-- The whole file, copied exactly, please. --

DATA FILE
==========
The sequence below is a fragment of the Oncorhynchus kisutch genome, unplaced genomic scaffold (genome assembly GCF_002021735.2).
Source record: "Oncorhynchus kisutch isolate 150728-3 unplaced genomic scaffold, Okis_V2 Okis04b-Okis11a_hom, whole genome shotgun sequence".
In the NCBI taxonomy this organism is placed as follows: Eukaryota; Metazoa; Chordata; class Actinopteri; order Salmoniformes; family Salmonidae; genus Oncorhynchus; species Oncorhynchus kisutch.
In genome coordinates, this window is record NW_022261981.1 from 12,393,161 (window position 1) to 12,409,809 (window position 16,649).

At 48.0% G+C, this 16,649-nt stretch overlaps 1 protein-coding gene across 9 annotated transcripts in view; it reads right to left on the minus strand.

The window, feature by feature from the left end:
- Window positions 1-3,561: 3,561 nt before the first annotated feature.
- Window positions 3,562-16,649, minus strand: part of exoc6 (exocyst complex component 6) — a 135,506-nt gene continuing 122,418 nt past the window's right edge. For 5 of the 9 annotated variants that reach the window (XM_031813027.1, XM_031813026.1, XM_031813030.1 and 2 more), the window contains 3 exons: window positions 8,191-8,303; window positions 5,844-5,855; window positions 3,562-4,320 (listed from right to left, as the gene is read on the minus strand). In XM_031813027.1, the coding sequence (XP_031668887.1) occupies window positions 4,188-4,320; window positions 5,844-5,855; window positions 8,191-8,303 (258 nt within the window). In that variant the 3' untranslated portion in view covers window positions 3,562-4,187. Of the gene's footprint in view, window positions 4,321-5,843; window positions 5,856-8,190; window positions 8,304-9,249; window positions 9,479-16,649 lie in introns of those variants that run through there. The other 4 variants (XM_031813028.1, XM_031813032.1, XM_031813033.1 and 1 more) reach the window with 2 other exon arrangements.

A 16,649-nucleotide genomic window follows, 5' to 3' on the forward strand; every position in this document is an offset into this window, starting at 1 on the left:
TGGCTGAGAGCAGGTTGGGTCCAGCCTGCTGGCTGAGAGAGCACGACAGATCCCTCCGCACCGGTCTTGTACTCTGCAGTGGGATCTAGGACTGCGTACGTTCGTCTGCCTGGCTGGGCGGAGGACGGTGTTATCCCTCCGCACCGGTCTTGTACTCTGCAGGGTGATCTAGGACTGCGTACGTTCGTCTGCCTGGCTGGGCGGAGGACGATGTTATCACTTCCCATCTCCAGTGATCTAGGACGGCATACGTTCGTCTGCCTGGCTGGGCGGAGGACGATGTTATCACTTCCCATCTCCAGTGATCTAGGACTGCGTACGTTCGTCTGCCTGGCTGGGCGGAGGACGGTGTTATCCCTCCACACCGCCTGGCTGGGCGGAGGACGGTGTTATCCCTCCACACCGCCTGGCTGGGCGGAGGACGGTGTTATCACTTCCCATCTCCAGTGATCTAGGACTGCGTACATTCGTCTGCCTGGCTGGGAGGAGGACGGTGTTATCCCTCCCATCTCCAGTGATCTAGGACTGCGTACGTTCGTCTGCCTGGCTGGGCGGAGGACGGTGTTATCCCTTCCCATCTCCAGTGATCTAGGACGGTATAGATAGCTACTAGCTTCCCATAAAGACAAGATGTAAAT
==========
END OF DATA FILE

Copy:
The sequence below is a fragment of the Oncorhynchus kisutch genome, unplaced genomic scaffold (genome assembly GCF_002021735.2).
Source record: "Oncorhynchus kisutch isolate 150728-3 unplaced genomic scaffold, Okis_V2 Okis04b-Okis11a_hom, whole genome shotgun sequence".
In the NCBI taxonomy this organism is placed as follows: Eukaryota; Metazoa; Chordata; class Actinopteri; order Salmoniformes; family Salmonidae; genus Oncorhynchus; species Oncorhynchus kisutch.
In genome coordinates, this window is record NW_022261981.1 from 12,393,161 (window position 1) to 12,409,809 (window position 16,649).

At 48.0% G+C, this 16,649-nt stretch overlaps 1 protein-coding gene across 9 annotated transcripts in view; it reads right to left on the minus strand.

The window, feature by feature from the left end:
- Window positions 1-3,561: 3,561 nt before the first annotated feature.
- Window positions 3,562-16,649, minus strand: part of exoc6 (exocyst complex component 6) — a 135,506-nt gene continuing 122,418 nt past the window's right edge. For 5 of the 9 annotated variants that reach the window (XM_031813027.1, XM_031813026.1, XM_031813030.1 and 2 more), the window contains 3 exons: window positions 8,191-8,303; window positions 5,844-5,855; window positions 3,562-4,320 (listed from right to left, as the gene is read on the minus strand). In XM_031813027.1, the coding sequence (XP_031668887.1) occupies window positions 4,188-4,320; window positions 5,844-5,855; window positions 8,191-8,303 (258 nt within the window). In that variant the 3' untranslated portion in view covers window positions 3,562-4,187. Of the gene's footprint in view, window positions 4,321-5,843; window positions 5,856-8,190; window positions 8,304-9,249; window positions 9,479-16,649 lie in introns of those variants that run through there. The other 4 variants (XM_031813028.1, XM_031813032.1, XM_031813033.1 and 1 more) reach the window with 2 other exon arrangements.

A 16,649-nucleotide genomic window follows, 5' to 3' on the forward strand; every position in this document is an offset into this window, starting at 1 on the left:
TGGCTGAGAGCAGGTTGGGTCCAGCCTGCTGGCTGAGAGAGCACGACAGATCCCTCCGCACCGGTCTTGTACTCTGCAGTGGGATCTAGGACTGCGTACGTTCGTCTGCCTGGCTGGGCGGAGGACGGTGTTATCCCTCCGCACCGGTCTTGTACTCTGCAGGGTGATCTAGGACTGCGTACGTTCGTCTGCCTGGCTGGGCGGAGGACGATGTTATCACTTCCCATCTCCAGTGATCTAGGACGGCATACGTTCGTCTGCCTGGCTGGGCGGAGGACGATGTTATCACTTCCCATCTCCAGTGATCTAGGACTGCGTACGTTCGTCTGCCTGGCTGGGCGGAGGACGGTGTTATCCCTCCACACCGCCTGGCTGGGCGGAGGACGGTGTTATCCCTCCACACCGCCTGGCTGGGCGGAGGACGGTGTTATCACTTCCCATCTCCAGTGATCTAGGACTGCGTACATTCGTCTGCCTGGCTGGGAGGAGGACGGTGTTATCCCTCCCATCTCCAGTGATCTAGGACTGCGTACGTTCGTCTGCCTGGCTGGGCGGAGGACGGTGTTATCCCTTCCCATCTCCAGTGATCTAGGACGGTATAGATAGCTACTAGCTTCCCATAAAGACAAGATGTAAAT